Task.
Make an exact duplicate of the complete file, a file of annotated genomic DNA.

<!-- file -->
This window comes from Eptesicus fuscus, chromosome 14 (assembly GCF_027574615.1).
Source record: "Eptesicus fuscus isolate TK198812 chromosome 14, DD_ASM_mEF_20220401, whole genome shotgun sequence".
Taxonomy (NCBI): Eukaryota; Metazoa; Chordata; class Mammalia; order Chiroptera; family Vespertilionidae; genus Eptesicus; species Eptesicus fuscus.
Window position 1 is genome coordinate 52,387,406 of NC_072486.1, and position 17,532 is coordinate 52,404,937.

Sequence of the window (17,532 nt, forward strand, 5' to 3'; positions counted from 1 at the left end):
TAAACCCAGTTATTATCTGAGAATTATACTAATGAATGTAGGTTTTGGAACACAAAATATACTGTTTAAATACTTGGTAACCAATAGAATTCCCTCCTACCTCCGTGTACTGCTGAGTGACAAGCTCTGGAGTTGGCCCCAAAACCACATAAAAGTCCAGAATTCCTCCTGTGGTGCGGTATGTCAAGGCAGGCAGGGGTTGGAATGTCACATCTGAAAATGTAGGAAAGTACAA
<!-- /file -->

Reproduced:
This window comes from Eptesicus fuscus, chromosome 14 (assembly GCF_027574615.1).
Source record: "Eptesicus fuscus isolate TK198812 chromosome 14, DD_ASM_mEF_20220401, whole genome shotgun sequence".
Taxonomy (NCBI): Eukaryota; Metazoa; Chordata; class Mammalia; order Chiroptera; family Vespertilionidae; genus Eptesicus; species Eptesicus fuscus.
Window position 1 is genome coordinate 52,387,406 of NC_072486.1, and position 17,532 is coordinate 52,404,937.

Sequence of the window (17,532 nt, forward strand, 5' to 3'; positions counted from 1 at the left end):
TAAACCCAGTTATTATCTGAGAATTATACTAATGAATGTAGGTTTTGGAACACAAAATATACTGTTTAAATACTTGGTAACCAATAGAATTCCCTCCTACCTCCGTGTACTGCTGAGTGACAAGCTCTGGAGTTGGCCCCAAAACCACATAAAAGTCCAGAATTCCTCCTGTGGTGCGGTATGTCAAGGCAGGCAGGGGTTGGAATGTCACATCTGAAAATGTAGGAAAGTACAA